Missouri Officials Prepare For The Rare And Unforeseeable
Get Breaking News First
ST. LOUIS (KMOX) - In just two days, the St. Louis area will participate in a series of earthquake preparedness drills at schools and businesses. As part of the Great Central Shake-Out residents will duck under tables and learn how to protect themselves against an event which hasn’t occurred in centuries: a major earthquake in St. Louis.
In the predawn hours of December 16, 1811, the first in a series of tremors which would last months awoke residents of New Madrid in southeast Missouri. Trees snapped, chimneys fell, and great waves caused by the earthquake toppled boats on the Mississippi River. A second quake hit on January 23, 1812 and a third on February 7, 1812. Aftershocks were felt for years.
On November 9, 1968, a magnitude 5.5 quake centered in southern Illinois could be felt in 23 states. That earthquake, nearly 45 years ago, marks the last time the St. Louis area experienced significant effects from an earthquake.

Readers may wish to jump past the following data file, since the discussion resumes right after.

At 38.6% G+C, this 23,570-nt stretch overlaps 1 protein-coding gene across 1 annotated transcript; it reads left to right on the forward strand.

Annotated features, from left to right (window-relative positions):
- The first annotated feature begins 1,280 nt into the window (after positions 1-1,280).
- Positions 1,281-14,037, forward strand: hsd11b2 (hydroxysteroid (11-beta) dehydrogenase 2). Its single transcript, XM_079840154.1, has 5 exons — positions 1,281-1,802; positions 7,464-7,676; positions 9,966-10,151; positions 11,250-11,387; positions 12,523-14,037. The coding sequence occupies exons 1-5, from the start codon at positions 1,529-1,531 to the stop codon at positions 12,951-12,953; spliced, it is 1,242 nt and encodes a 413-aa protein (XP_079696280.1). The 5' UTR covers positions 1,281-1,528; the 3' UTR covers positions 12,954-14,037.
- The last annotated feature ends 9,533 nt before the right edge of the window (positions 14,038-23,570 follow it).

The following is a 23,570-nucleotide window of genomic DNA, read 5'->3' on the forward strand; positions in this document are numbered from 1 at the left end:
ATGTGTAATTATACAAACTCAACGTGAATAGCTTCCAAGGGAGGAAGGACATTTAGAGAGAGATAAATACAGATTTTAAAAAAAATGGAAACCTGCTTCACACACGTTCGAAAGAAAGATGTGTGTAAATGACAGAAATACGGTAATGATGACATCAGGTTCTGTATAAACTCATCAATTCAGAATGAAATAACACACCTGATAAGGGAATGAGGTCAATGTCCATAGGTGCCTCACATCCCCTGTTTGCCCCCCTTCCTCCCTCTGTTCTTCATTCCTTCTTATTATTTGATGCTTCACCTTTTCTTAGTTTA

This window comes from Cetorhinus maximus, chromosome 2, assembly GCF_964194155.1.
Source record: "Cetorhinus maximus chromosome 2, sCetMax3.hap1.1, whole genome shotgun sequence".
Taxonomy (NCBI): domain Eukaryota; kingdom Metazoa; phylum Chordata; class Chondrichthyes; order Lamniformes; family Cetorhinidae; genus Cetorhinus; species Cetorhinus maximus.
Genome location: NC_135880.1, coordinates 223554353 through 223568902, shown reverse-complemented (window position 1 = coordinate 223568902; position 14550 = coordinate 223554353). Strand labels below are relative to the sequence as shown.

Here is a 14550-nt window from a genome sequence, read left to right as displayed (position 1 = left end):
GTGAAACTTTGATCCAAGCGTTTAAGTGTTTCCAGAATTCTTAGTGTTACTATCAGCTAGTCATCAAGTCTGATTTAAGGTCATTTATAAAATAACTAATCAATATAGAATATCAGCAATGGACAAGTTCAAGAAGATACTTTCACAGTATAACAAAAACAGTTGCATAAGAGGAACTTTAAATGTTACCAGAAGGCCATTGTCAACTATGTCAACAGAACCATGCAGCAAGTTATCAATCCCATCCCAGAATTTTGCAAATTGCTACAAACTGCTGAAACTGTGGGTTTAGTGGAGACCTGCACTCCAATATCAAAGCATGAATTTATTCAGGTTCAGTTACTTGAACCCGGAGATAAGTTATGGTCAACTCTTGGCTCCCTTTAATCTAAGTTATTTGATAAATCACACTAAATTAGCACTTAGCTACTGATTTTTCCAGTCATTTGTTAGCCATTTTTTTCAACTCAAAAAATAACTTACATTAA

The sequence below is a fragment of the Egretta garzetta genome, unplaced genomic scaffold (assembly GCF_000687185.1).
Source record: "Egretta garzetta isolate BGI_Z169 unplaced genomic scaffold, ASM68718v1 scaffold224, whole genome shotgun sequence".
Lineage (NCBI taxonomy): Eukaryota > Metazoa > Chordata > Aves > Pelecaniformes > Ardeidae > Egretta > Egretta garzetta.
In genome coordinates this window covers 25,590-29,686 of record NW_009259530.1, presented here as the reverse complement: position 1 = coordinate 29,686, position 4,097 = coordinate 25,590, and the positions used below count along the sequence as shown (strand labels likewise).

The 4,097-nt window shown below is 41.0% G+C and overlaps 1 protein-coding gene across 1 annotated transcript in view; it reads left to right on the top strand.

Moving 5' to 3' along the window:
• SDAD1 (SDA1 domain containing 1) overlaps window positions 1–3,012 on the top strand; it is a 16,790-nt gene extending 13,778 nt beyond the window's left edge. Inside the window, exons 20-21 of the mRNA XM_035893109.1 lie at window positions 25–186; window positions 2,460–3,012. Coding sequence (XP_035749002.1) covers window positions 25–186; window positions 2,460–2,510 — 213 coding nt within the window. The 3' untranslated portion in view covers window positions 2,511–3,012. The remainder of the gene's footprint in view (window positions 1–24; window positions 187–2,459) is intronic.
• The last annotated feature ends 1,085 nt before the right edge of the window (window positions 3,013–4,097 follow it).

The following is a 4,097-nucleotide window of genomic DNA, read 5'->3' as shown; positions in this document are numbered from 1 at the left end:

While an absence of recent earthquakes in St. Louis is good news, Missouri’s Emergency Management Agency program director is concerned there is an entire generation of residents which doesn’t know what a major quake feels like.
“Not knowing exactly what you could expect from something like this and realizing that a large earthquake like that would be as big as a situation we’ve had to handle on the state level, and Missouri would not be the only state that would be seriously effected,” Steve Besemer said.
Besemer says a lot rests on local governments and their enforcement of codes requiring buildings to be built to withstand a large quake.
“Certainly the building code did not really incorporate much in the way of requirements related to earthquakes until the late 80′s basically so look at buildings built before that and they probably did not really have any sort of earthquake resistance built into them. So, that’s a concern,” he explained.
Overall, Besemer believes the Missouri Department of Transportation has done a good job of retrofitting bridges and new construction according to modern standards, though he remains concerned about the “unknown” factor.
“If we would have an earthquake similar to what we had during the series of great earthquakes in 1811/1812, certainly from the information we look at, those earthquakes would be felt over a large area of Missouri, possibly cause some considerable damage,” Besemer said.